Ah, the Eurovision.
If there is one thing that can not only preserve the Union but hold the Euro currency steady it surely is the Eurovision. The latest installment took place over three days, Tuesday 10th, Thursday 12th, and Saturday 14th of February. You can’t get it on Netflix, can ya, ha? Pure cocaine-laced sugar dust for anyone who half-likes music but not too seriously was placed before us in three-minute bursts and there was not a child in any house washed.
I sat down to watch Thursday’s semi-final and was pleasantly surprised at the relatively fine quality of the songs on display. There was a Bulgarian Power Ranger Rihanna, an Australian on a futuristic box singing a finely bland song, and a Georgian band who were what would happen if Star Sailor had a hape of cans, listened to Franz Ferdinand and then played Killers covers.
There was the Irish entry that not only did not qualify but had the continent collectively scratch their heads and ask “Is that Ronan Keating?”
It wasn’t, it was Nicky Byrne, bless his cotton socks and wet sock of a haircut.
Listening to the radio the following day, there were the obvious, knee-jerk and pig-ignorant reactions that ranged from song-writers insisting that they would write a better song to people insisting that we “should withdraw from the competition because we’ll never win it again and sure it’s all full of foreign countries now and that’s how 9/11 changed everything.” (I believe this to be an exact quote from a disgruntled Liveline caller. gotta love dat irish folk yo)
At this point, I am glad that the country hasn’t experienced anything massively bad because if the reaction to this Eurovision is anything to go by, well… I’ll just say I don’t think we’d handle it too well.
But, Nicky Byrne’s song, even with him giving the best he could give, and really enjoying it, and everything else RTÉ employees said about his performance, as well as not taking any fee for it as it coincidentally was happening parallel to his solo career launch, was not fine enough to rise above the other fine songs there. It was quite bland.
It was a like a bad version of Beautiful Day. A really, REALLY bad version.
Ukraine won with their not-too-subtle song about Russia slaughtering people in Crimea entitled 1944 and you know what, fair play to them. I didn’t strike me as anything mad, but I might have been experiencing Eurovision fatigue by the time Jamala took the stage. Even though I annually cod myself into thinking I can do otherwise, one can only take so much Euro-pop and still hold their full attention on the broadcast.
That is, of course, until some Cypriots wake you up with distortion.
The real winner I felt was us, the viewers – oh, how quaint, Paul.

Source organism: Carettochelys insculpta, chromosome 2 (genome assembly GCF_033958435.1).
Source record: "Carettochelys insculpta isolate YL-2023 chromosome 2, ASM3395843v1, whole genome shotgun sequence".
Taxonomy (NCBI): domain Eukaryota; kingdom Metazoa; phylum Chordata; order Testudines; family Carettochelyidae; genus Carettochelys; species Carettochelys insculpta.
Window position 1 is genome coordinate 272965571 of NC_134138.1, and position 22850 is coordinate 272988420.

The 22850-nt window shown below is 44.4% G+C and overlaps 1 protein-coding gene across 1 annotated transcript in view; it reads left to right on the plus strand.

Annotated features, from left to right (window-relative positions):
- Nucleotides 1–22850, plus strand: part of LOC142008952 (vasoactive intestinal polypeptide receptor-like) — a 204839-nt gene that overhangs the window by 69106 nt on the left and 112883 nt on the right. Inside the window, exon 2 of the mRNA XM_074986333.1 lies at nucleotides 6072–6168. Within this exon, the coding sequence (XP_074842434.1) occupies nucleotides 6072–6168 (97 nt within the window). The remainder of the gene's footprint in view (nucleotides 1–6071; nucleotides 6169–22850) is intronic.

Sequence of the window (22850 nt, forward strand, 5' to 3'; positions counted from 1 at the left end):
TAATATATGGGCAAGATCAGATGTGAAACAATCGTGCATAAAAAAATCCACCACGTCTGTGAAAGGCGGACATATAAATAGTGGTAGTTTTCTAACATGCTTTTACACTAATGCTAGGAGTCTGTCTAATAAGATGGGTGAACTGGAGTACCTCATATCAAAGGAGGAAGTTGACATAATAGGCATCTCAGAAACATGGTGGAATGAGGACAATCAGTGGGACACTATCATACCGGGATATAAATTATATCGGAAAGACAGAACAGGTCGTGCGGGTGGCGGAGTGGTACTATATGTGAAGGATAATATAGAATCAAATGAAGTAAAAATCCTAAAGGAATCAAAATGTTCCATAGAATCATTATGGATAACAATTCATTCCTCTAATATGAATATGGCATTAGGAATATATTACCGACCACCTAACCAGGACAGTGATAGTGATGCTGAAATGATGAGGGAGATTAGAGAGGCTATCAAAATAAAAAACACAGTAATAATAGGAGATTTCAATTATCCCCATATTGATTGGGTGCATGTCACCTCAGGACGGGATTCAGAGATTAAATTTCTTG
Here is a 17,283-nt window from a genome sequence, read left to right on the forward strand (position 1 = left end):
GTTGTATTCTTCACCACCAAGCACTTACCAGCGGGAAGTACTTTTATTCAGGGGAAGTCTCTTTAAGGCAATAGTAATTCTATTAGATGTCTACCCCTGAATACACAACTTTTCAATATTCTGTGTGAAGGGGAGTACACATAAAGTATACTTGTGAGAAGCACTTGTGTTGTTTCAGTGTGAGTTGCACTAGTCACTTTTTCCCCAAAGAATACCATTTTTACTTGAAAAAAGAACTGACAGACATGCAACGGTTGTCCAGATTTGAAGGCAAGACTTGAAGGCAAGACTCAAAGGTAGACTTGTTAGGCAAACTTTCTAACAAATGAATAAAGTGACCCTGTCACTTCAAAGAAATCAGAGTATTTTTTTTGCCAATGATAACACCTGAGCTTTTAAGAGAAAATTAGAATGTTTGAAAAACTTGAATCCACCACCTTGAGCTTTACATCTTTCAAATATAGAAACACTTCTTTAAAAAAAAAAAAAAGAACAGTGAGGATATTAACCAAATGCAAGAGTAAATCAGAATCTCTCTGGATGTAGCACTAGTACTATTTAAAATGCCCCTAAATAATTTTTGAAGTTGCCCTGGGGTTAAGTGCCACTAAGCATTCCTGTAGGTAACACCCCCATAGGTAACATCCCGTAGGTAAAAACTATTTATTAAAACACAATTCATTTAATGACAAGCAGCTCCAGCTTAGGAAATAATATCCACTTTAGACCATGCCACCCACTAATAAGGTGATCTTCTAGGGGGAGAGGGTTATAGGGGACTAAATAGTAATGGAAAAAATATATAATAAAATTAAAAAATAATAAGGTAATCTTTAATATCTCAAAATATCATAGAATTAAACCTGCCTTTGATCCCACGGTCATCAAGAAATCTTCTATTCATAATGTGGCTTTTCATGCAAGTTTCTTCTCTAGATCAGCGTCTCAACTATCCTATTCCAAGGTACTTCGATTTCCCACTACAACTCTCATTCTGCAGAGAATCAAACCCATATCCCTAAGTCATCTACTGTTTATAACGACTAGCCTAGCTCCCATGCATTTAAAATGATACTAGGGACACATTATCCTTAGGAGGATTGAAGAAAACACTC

Not only was the average standard absolutely fine, stretching at times to be grand and even good, the broadcast was a real achievement on the side of the Swedes. The presenters, Petra Mede and Måns Zelmerlöw, had me at “Hello Europe!” on Tuesday at which point on stage right a curtain dropped and revealed Europe, the pop band, playing The Final Countdown. “No, no, not Europe the band, we mean Europe the continent!” They stopped playing. “That was embarrassing, we apologise.”
The humour never dropped from that point on, being showcased in the hilarious Nerd Nation Documentary, showing how something already ridiculous can be made funny. A particular highlight was the third part and the Loreen street kids who “just wanna hang out and listen to Euphoria. And other well known Loreen songs.”
The skill of their comedic execution was fully realised in the great song of Peace Peace Love Love that if nothing else, was certainly funnier than Riverdance. And Justin Timberlake is an adequate substitute for Michael Flatley, absolutely.
The opening act to the second semi-final was the gateway into the show’s comedy but the fact that it was funny, the entire show, independent of liking Eurovision or not and also that it worked so well shows the effort love and care that was put into it from all angles. I was rooting for Sweden and their fine song just so they could present it again, but then again it would only, as they sing, “bankrupt the hosting TV station.”
So, Ukraine next year. Not for me. Can it top this one? They have a year to prep. As does everyone else to see how they would combat the new scoring system which was introduced this year to heighten tensions. It worked alright.
It also worked on keeping the win confined to the continent at least, as under the previous year’s rules Australia would have romped home with the win, and Poland wouldn’t have gotten such a good score for such a pap song. Now that’s a talking point too. All’s changed, changed utterly.